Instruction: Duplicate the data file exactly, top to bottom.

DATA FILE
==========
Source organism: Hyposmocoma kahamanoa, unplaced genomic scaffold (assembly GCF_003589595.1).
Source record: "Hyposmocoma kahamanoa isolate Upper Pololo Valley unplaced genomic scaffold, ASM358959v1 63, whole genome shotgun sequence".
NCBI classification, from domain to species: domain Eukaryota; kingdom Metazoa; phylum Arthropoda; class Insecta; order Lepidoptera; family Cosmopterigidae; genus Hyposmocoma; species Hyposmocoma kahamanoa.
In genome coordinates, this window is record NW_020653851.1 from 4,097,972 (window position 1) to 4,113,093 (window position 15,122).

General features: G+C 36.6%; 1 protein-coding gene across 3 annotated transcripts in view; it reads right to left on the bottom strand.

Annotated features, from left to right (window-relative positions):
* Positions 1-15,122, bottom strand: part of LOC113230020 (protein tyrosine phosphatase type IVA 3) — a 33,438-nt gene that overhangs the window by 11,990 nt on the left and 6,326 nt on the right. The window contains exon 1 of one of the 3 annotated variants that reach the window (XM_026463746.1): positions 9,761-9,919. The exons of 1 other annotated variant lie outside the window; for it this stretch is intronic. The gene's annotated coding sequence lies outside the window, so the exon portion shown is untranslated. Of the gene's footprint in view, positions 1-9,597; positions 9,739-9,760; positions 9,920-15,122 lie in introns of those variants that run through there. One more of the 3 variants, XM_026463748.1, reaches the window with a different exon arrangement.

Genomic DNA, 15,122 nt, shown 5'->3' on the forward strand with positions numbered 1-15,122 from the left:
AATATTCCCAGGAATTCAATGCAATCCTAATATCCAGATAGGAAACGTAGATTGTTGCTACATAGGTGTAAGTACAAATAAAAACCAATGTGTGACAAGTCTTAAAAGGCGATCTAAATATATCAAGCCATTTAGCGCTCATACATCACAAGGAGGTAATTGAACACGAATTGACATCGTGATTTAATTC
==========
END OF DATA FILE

Source organism: Hyposmocoma kahamanoa, unplaced genomic scaffold (assembly GCF_003589595.1).
Source record: "Hyposmocoma kahamanoa isolate Upper Pololo Valley unplaced genomic scaffold, ASM358959v1 63, whole genome shotgun sequence".
NCBI classification, from domain to species: domain Eukaryota; kingdom Metazoa; phylum Arthropoda; class Insecta; order Lepidoptera; family Cosmopterigidae; genus Hyposmocoma; species Hyposmocoma kahamanoa.
In genome coordinates, this window is record NW_020653851.1 from 4,097,972 (window position 1) to 4,113,093 (window position 15,122).

General features: G+C 36.6%; 1 protein-coding gene across 3 annotated transcripts in view; it reads right to left on the bottom strand.

Annotated features, from left to right (window-relative positions):
* Positions 1-15,122, bottom strand: part of LOC113230020 (protein tyrosine phosphatase type IVA 3) — a 33,438-nt gene that overhangs the window by 11,990 nt on the left and 6,326 nt on the right. The window contains exon 1 of one of the 3 annotated variants that reach the window (XM_026463746.1): positions 9,761-9,919. The exons of 1 other annotated variant lie outside the window; for it this stretch is intronic. The gene's annotated coding sequence lies outside the window, so the exon portion shown is untranslated. Of the gene's footprint in view, positions 1-9,597; positions 9,739-9,760; positions 9,920-15,122 lie in introns of those variants that run through there. One more of the 3 variants, XM_026463748.1, reaches the window with a different exon arrangement.

Genomic DNA, 15,122 nt, shown 5'->3' on the forward strand with positions numbered 1-15,122 from the left:
AATATTCCCAGGAATTCAATGCAATCCTAATATCCAGATAGGAAACGTAGATTGTTGCTACATAGGTGTAAGTACAAATAAAAACCAATGTGTGACAAGTCTTAAAAGGCGATCTAAATATATCAAGCCATTTAGCGCTCATACATCACAAGGAGGTAATTGAACACGAATTGACATCGTGATTTAATTC